a girl out of a situation and living away from home, may get among bad companions; she may share
a room with such a companion, not knowing she is a prostitute, and thereafter may follow in her footsteps.
It is also stated that sometimes a girl may have to go to a woman's common lodging-house,
where she may easily meet companions of an undesirable character, with disastrous results to herself.
The mental and emotional dangers of the homeless girl searching for another situation, astray and
bewildered in a large town, often with a rapidly emptying purse, should also be remembered, and it is
easy to understand how a girl in such a position may succumb to temptation.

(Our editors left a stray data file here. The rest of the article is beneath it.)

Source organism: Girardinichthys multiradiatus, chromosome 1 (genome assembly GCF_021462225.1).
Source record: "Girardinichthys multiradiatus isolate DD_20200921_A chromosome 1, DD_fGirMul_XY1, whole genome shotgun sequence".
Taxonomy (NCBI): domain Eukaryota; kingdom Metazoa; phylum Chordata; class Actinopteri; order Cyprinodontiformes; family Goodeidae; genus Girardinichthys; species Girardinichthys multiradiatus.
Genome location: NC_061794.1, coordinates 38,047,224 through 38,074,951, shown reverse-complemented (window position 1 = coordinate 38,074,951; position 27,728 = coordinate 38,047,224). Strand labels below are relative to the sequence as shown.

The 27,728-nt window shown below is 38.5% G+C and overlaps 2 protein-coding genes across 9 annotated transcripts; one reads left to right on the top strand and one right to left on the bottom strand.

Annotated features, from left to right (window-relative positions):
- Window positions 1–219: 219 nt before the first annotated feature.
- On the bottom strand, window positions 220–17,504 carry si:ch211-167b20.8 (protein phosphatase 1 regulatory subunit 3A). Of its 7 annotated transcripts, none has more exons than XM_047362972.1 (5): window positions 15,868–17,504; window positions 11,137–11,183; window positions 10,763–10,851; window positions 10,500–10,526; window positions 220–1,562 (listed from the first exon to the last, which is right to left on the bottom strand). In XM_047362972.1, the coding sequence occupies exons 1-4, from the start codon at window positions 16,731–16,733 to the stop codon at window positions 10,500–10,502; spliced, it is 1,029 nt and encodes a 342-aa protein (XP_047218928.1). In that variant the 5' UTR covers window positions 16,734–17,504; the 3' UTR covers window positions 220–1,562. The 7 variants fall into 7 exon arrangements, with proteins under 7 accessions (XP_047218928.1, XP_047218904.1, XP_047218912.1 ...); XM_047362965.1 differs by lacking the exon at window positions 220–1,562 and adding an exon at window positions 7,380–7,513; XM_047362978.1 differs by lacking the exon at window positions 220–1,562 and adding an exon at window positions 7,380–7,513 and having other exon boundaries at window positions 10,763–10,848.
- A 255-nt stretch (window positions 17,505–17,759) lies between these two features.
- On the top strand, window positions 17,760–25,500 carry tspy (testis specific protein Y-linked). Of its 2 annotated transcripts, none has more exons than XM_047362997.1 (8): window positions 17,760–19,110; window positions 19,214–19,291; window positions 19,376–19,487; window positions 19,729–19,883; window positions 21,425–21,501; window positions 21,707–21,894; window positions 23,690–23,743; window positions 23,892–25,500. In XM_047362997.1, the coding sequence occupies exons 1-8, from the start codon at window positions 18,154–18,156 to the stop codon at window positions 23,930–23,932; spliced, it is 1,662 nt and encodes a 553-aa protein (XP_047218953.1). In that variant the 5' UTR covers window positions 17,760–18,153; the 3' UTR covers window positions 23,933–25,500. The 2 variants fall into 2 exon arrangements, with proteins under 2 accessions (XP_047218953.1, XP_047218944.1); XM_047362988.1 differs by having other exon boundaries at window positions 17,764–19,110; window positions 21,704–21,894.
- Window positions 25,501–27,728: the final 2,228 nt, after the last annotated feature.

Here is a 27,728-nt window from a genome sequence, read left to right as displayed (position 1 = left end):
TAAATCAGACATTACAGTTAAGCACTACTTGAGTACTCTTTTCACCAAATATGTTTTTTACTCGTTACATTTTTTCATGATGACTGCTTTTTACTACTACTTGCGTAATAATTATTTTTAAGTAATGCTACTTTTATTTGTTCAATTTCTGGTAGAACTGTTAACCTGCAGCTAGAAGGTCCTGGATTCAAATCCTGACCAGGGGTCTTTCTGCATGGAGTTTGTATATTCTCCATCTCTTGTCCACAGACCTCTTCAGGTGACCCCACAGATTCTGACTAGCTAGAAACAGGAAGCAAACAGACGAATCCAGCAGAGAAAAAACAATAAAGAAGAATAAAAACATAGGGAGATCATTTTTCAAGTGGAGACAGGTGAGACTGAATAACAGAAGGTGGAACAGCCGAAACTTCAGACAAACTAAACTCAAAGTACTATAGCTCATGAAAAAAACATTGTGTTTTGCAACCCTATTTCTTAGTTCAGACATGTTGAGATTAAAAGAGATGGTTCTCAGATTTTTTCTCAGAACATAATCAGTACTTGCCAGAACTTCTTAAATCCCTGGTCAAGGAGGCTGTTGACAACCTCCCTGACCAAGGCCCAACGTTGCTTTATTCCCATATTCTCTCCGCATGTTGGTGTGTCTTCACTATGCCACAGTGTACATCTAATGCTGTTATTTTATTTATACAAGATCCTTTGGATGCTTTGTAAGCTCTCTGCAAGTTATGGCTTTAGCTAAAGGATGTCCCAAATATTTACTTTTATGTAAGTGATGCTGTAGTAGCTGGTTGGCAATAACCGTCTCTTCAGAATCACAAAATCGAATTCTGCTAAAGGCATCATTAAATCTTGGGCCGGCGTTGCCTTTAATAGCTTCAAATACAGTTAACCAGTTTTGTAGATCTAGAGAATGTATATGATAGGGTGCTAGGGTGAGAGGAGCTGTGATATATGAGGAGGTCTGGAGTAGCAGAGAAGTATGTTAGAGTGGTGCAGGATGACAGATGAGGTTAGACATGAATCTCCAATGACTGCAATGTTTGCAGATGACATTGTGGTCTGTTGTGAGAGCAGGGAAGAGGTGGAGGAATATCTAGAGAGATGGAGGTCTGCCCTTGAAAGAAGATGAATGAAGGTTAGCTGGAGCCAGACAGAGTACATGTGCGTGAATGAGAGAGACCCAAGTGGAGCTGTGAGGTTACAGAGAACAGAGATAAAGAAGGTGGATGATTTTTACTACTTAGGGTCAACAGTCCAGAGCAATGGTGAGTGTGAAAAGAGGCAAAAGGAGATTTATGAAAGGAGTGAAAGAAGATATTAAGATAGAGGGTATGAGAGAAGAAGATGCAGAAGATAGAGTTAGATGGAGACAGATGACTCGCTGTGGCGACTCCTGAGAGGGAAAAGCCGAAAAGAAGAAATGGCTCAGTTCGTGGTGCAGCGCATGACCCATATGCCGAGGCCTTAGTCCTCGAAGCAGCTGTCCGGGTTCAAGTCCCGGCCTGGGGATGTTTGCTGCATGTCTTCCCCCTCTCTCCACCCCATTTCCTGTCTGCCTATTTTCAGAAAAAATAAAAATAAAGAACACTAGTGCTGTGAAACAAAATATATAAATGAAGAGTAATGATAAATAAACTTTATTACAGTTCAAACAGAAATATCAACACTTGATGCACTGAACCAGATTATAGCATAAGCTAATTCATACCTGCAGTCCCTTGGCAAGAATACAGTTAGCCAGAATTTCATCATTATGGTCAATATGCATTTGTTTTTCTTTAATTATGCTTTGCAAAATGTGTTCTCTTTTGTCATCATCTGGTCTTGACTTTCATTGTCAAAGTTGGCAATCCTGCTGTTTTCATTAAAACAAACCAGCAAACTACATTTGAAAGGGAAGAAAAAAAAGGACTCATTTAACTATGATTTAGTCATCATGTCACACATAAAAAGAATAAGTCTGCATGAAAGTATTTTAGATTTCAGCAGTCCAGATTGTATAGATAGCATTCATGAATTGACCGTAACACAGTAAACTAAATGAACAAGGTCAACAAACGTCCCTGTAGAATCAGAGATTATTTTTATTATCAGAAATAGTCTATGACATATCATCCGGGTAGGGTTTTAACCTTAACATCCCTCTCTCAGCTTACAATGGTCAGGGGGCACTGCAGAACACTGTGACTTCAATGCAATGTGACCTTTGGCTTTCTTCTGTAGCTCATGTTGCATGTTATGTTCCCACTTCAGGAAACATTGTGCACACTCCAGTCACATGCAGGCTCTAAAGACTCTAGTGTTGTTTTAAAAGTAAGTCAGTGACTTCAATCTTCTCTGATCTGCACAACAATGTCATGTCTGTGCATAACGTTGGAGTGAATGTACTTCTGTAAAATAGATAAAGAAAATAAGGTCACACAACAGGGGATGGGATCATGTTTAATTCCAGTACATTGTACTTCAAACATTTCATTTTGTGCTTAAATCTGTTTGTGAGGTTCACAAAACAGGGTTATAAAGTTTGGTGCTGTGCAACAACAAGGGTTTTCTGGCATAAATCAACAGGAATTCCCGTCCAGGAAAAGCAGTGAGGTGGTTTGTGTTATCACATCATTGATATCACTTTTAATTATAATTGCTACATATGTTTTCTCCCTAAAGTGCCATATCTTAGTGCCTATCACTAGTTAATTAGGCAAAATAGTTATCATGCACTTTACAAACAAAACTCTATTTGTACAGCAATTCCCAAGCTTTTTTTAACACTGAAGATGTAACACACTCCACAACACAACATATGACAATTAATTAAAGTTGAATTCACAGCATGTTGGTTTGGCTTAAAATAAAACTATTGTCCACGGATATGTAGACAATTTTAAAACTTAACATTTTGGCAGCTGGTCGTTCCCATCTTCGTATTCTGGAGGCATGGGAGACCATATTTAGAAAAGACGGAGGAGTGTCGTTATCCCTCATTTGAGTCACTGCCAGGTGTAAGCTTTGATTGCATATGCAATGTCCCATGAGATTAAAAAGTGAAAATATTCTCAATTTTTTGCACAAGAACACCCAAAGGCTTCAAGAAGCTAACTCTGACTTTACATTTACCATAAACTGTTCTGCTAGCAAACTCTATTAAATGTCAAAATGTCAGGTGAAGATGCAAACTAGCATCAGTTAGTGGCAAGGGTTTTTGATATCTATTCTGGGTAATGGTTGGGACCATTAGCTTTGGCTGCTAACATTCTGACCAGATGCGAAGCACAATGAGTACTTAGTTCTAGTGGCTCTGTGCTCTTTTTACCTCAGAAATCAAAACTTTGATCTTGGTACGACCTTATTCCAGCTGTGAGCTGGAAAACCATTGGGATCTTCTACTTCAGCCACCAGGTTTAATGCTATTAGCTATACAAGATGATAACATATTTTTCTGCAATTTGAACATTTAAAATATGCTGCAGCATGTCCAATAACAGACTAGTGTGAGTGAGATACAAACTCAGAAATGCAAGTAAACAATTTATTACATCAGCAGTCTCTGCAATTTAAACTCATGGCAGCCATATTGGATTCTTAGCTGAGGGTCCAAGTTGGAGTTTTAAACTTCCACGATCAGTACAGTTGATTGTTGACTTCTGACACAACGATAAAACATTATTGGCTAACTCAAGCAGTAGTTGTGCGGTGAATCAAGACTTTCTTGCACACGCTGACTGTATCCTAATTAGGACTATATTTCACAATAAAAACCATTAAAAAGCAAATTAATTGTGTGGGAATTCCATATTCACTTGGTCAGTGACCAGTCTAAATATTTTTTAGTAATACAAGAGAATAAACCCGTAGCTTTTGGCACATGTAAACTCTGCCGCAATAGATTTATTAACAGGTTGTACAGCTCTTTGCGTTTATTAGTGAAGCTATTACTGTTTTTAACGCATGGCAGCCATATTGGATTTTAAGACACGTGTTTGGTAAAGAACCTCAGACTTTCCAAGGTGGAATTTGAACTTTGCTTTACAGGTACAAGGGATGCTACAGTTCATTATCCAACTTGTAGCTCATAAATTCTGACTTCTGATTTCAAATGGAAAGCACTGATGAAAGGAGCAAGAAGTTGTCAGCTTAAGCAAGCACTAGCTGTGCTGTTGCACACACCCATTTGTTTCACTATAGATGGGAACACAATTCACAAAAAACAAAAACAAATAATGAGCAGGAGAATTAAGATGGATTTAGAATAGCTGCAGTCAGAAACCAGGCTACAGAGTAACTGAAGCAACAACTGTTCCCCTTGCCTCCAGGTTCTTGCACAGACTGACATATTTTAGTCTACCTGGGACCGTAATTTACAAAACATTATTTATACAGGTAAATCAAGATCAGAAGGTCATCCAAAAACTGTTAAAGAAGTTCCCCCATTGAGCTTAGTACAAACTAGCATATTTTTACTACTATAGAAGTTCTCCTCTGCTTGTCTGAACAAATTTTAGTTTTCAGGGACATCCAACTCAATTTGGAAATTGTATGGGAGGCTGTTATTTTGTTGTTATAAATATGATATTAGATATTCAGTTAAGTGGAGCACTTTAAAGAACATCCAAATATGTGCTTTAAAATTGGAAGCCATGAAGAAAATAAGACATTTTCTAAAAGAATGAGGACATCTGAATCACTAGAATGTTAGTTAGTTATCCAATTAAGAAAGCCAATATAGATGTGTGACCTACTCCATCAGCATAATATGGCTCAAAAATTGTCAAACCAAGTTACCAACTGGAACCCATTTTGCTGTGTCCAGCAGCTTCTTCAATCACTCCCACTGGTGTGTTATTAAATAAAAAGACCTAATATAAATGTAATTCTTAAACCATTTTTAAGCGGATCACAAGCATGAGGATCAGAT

(6) Unhappy homes are often stated to be another cause, especially where parents are too strict,
religiously or otherwise, or again where there is a step-parent; in either case the commission of a slight
fault and the fear of severe punishment may drive a girl from home. In cases of these kinds girls, having
run away from home, frequently become prostitutes.
(7) Seduction and desertion frequently operate as causes of prostitution. Their psychological
effect in this direction depends greatly on the attitude of family and neighbours. Where these hold
unchastity to be an unforgivable sin, the seduced and deserted girl may regard herself as almost a
prostitute already, and little more is needed to make her become one. Under the fear of local censure
she may cut adrift from her home and all those influences which are more necessary at such a time than
any other to help her to regain her self-respect. Once adrift, nothing short of a miracle can save her
under present-day conditions from adopting a life of prostitution. A girl who has been seduced and